Overall estimated membership in 2015 was 33.5 million (Figure 1), split between:
11.1 million active (employee) members
10.6 million pensions in payment
11.8 million preserved pension entitlements
The increases shown in each of the membership types over the last few years are discussed in the relevant following sections.
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The active members of an occupational pension scheme are those who are contributing to the scheme, or having contributions made on their behalf. They are usually current employees of the sponsoring employer. This release includes breakdowns of active membership by sector (public or private), benefit structure (defined benefit or defined contribution) and status (for example, open or closed). Definitions, for example, for public sector, are given in the background notes – see Section 3.
Between 2013 and 2014, active membership increased significantly from 8.1 million to 10.2 million, with the estimate at 11.1 million in 2015 (Figure 2). The increase, almost entirely in the private sector, is likely to be due to the establishment of automatic enrolment explained in the “Workplace pension reforms” section. Estimates for the private sector showed a significant increase from 2.8 million to 5.5 million between 2013 and 2015.
Workplace pensions consist of occupational and group personal pensions (see Background note 3). According to the Annual Survey of Hours and Earnings (ASHE) pensions release, membership of occupational schemes accounted for around 70% of workplace pension membership in 2015.
Between 1991 and 2012, there was a slow but generally steady decrease in active membership. Some of this can be accounted for by the growth in the number of employees contributing to group personal pensions. The ASHE release estimates that less than 1% of employees had a group personal pension in 1997. By 2015, this had risen to around 18%.Nôl i'r tabl cynnwys
Active membership of private sector defined contribution (DC) schemes, which has remained around 1.0 million since 2008 (Figure 3), rose to 3.2 million in 2014 and 3.9 million in 2015 – caused by the rise in membership of open schemes (those which admitted new members – see Figure 4).
Active membership of private sector defined benefit (DB) schemes remained at around 1.6 million over the last 3 years (Figure 3). The fall in active membership of DB schemes (also shown in the datasets) is linked to the rising costs of providing these pensions. Partly due to DB schemes’ approach to dealing with risk and partly due to increased life expectancy, a growing number of private sector employers have sought to “de-risk” pension provision by closing DB schemes and replacing them with DC schemes. Active membership of open private sector DB schemes fell to 0.6 million in 2015, from 1.4 million in 2006.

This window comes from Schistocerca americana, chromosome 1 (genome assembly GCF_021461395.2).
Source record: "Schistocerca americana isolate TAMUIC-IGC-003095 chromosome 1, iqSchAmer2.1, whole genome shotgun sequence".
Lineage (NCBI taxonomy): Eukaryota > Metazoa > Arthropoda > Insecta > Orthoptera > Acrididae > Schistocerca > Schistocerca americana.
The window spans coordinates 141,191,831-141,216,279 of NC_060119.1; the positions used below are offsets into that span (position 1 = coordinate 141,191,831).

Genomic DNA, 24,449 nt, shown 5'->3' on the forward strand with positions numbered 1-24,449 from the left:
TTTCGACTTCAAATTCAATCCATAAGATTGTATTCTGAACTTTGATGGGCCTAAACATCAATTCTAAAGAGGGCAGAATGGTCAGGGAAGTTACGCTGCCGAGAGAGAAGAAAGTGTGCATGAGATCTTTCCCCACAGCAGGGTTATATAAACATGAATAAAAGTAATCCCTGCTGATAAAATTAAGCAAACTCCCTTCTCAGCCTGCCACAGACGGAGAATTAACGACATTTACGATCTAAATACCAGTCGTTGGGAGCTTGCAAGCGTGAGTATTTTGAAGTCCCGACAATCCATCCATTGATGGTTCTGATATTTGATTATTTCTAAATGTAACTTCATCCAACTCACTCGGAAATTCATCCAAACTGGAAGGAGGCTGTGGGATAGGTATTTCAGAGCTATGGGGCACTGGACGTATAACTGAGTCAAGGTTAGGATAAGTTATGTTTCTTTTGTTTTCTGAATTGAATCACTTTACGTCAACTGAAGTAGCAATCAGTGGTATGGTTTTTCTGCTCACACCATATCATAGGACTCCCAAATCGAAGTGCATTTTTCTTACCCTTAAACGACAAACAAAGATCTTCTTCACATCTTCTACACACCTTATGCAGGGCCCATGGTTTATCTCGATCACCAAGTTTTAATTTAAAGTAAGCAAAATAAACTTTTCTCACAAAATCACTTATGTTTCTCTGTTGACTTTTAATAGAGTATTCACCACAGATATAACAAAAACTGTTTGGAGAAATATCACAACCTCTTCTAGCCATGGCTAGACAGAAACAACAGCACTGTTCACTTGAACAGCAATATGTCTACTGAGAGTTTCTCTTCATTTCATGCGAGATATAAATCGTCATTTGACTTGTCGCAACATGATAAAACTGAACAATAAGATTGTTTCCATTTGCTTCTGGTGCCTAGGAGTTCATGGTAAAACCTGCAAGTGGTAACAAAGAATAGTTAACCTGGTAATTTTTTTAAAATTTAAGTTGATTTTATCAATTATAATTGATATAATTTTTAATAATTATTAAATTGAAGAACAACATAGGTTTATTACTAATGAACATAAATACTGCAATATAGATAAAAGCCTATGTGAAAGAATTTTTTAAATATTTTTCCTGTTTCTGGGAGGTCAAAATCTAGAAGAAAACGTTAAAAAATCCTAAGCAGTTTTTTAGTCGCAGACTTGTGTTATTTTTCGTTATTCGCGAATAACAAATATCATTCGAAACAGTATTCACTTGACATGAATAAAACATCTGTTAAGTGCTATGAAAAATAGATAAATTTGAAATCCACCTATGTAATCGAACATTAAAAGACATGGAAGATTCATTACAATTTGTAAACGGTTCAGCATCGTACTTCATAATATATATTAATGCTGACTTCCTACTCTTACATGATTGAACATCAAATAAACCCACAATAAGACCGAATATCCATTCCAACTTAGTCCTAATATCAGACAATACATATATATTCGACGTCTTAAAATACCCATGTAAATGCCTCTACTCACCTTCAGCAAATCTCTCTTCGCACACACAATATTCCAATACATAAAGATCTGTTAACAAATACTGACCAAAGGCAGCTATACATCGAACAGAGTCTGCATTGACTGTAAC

The rise in DC membership over recent years is likely to be due to the workplace pension reforms – DC arrangements (including group personal pensions), were seen as the most likely route for employers to meet their new obligations under automatic enrolment. This is because, in DB schemes, the employer bears the investment risk and must pay out pensions at an agreed rate, regardless of the returns made on the invested contributions. In contrast, for DC schemes, members bear the risks as there is no promised level of pension payment. DB schemes are, therefore, potentially less attractive to employers than providing a DC occupational or group personal pension.
While employers could use DB schemes for automatic enrolment, the minimum requirements for a qualifying scheme focused on DC provision. If employers elected to meet their obligations through provision of a DB (rather than a DC) scheme, their “staging date” (the date by which time they needed to be compliant with the new legislation) could be delayed.
One reason why DC membership was expected to rise was that the National Employment Savings Trust (NEST) was set up as a DC scheme. NEST is a qualifying pension scheme, established under the Pensions Act 2008, to support the introduction of automatic enrolment (AE). Since AE began, various master trust arrangements have also become important players in the pensions market – again with provision typically on a DC basis. Master trusts involve a single provider managing a pension scheme for multiple employers under a single trust arrangement.
Some schemes have more than one section; offering benefits on a different basis to different groups of members (see Background note 3). In the private sector, only 36% of DB members were in sections of schemes that were open to new members compared with 97% of DC members (Figure 4).
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Pensioner members are those who are in receipt of pension payments. This section estimates the number of pensions in payment from UK occupational pension schemes in 2015. It includes pensions in payment to dependants, pension credit members (see Background note 3) and those who are still working for the same employer (for example, where they are partially retired).
These estimates do not represent the total number of pensioners in the UK receiving benefits from occupational pension schemes because an individual pensioner may be in receipt of more than one pension. The estimates do not include annuities (or other retirement products), purchased by members of DC occupational pension schemes upon retirement.